LeDuff: The week that changed it all for Mike the Barber - New York News

LeDuff: The week that changed it all for Mike the Barber

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Mike Dugeon is running as a write-in candidate for Detroit mayor. Mike Dugeon is running as a write-in candidate for Detroit mayor.

Off the Chain Editorial
By Charlie LeDuff, FOX 2 News


DETROIT (WJBK) -- Mike Dugeon, the barber and write-in candidate for mayor, was carjacked late Wednesday at gunpoint.

Who would want a battered 2004 Pontiac Grand Prix? Suspicious.

For the record: I did not hire the two bandits to stick him up. Nor did the bandits threaten Dugeon with a "drop out of the race or else" ultimatum. Nor did Mike Duggan's people drop by Dugeon's barbershop or house and offer Dugeon $500 to get out of the race. Nor did representatives from the Tom Barrow or Benny Napoleon camps offer him money to stay in.

"It was just some random crime in the neighborhood most likely," Dugeon told me from his porch. "It's what I wanted to talk about in the first place. Life in the neighborhood."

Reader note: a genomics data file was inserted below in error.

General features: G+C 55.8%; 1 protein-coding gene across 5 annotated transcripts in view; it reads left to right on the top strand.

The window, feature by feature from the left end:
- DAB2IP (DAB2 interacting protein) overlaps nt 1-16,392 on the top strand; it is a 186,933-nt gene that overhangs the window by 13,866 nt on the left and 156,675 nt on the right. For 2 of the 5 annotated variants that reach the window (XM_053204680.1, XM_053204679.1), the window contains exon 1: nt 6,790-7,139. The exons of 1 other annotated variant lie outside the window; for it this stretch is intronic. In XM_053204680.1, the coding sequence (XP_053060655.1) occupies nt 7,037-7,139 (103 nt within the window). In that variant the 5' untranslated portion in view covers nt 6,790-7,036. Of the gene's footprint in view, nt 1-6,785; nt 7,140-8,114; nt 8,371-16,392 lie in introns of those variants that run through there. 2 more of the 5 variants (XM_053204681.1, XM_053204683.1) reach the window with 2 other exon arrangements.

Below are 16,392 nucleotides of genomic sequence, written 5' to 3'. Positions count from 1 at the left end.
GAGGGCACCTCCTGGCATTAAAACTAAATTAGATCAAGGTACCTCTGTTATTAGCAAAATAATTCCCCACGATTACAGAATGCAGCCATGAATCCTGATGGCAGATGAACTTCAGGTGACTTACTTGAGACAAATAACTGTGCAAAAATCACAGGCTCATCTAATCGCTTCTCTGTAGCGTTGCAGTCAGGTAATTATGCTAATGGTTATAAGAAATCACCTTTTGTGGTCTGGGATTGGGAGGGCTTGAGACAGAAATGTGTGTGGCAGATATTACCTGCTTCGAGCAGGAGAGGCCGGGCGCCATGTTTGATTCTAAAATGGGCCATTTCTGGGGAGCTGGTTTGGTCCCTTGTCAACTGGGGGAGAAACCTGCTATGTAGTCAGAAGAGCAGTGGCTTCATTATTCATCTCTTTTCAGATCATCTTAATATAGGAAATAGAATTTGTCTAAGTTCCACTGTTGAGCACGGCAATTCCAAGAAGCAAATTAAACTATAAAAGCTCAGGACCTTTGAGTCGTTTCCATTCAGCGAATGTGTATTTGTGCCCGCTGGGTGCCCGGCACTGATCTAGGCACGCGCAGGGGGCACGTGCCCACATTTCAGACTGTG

What a difference a week makes in politics.

When I dropped by Dugeon's house last week on a tip that he was a Benny Napoleon stooge paid to mess up Mike Duggan's write-in campaign, Dugeon told me it was a preposterous rumor. But the idea appealed to him and he jumped in of his own accord.

Why? Because no one in the crop of mayoral candidates has said boo about people living in the neighborhoods outside of midtown. Good people who are the victims of crime and municipal mismanagement. People like Mike Dugeon, who gets a gun stuffed in his face at the corner store and his car taken away.

But Dugeon was ridiculed. Berated. Put down. They made fun of his Facebook posts: so he likes a tall drink and long woman, who the hell doesn't? Dugeon says he was not invited to Tuesday's mayoral debate.

Then he becomes a random victim of crime. It's caught on videotape and now they're listening. Suddenly, Dugeon is not a clown. He is a symbol.

To his credit, Dugeon, 31, is not bitter. He's smarter. After his crash course in media and politics, he sees it for what it is: a dirty game populated by self-important navel-gazers who try telling you the temperature of the swamp from way up on the veranda.

Mike Dugeon, the son of a doctor, has also learned that the only way to get people to take you seriously is to take yourself seriously.

"I can't go back to being Mike the Barber," he said. "There's nothing wrong with being a barber. I just realize I got something more in me. I'm going to go back to school."

Good for Mike. I'm proud of him. Taking stock and seizing the moment. That's a real man.

And who knows? Maybe we will see him in the 2017 race.

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